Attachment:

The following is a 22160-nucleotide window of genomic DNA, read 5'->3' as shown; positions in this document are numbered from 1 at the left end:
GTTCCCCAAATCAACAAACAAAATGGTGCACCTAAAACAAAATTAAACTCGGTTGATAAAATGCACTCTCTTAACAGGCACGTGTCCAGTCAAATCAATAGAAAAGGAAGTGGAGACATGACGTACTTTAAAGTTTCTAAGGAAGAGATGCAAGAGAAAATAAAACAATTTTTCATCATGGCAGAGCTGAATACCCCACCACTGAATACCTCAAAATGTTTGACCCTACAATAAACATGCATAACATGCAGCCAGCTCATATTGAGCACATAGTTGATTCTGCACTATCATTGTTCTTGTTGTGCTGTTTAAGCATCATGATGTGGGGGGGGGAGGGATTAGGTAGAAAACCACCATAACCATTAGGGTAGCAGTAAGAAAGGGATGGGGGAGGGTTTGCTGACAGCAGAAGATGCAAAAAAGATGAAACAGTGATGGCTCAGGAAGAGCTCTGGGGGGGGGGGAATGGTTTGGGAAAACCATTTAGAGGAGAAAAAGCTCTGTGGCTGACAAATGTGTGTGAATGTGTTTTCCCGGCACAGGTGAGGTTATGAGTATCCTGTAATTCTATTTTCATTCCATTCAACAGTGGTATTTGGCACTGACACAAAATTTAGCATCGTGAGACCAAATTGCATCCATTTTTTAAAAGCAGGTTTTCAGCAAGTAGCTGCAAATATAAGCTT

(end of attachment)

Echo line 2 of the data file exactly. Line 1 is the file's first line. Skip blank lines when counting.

GTTCCCCAAATCAACAAACAAAATGGTGCACCTAAAACAAAATTAAACTCGGTTGATAAAATGCACTCTCTTAACAGGCACGTGTCCAGTCAAATCAATAGAAAAGGAAGTGGAGACATGACGTACTTTAAAGTTTCTAAGGAAGAGATGCAAGAGAAAATAAAACAATTTTTCATCATGGCAGAGCTGAATACCCCACCACTGAATACCTCAAAATGTTTGACCCTACAATAAACATGCATAACATGCAGCCAGCTCATATTGAGCACATAGTTGATTCTGCACTATCATTGTTCTTGTTGTGCTGTTTAAGCATCATGATGTGGGGGGGGGAGGGATTAGGTAGAAAACCACCATAACCATTAGGGTAGCAGTAAGAAAGGGATGGGGGAGGGTTTGCTGACAGCAGAAGATGCAAAAAAGATGAAACAGTGATGGCTCAGGAAGAGCTCTGGGGGGGGGGGAATGGTTTGGGAAAACCATTTAGAGGAGAAAAAGCTCTGTGGCTGACAAATGTGTGTGAATGTGTTTTCCCGGCACAGGTGAGGTTATGAGTATCCTGTAATTCTATTTTCATTCCATTCAACAGTGGTATTTGGCACTGACACAAAATTTAGCATCGTGAGACCAAATTGCATCCATTTTTTAAAAGCAGGTTTTCAGCAAGTAGCTGCAAATATAAGCTT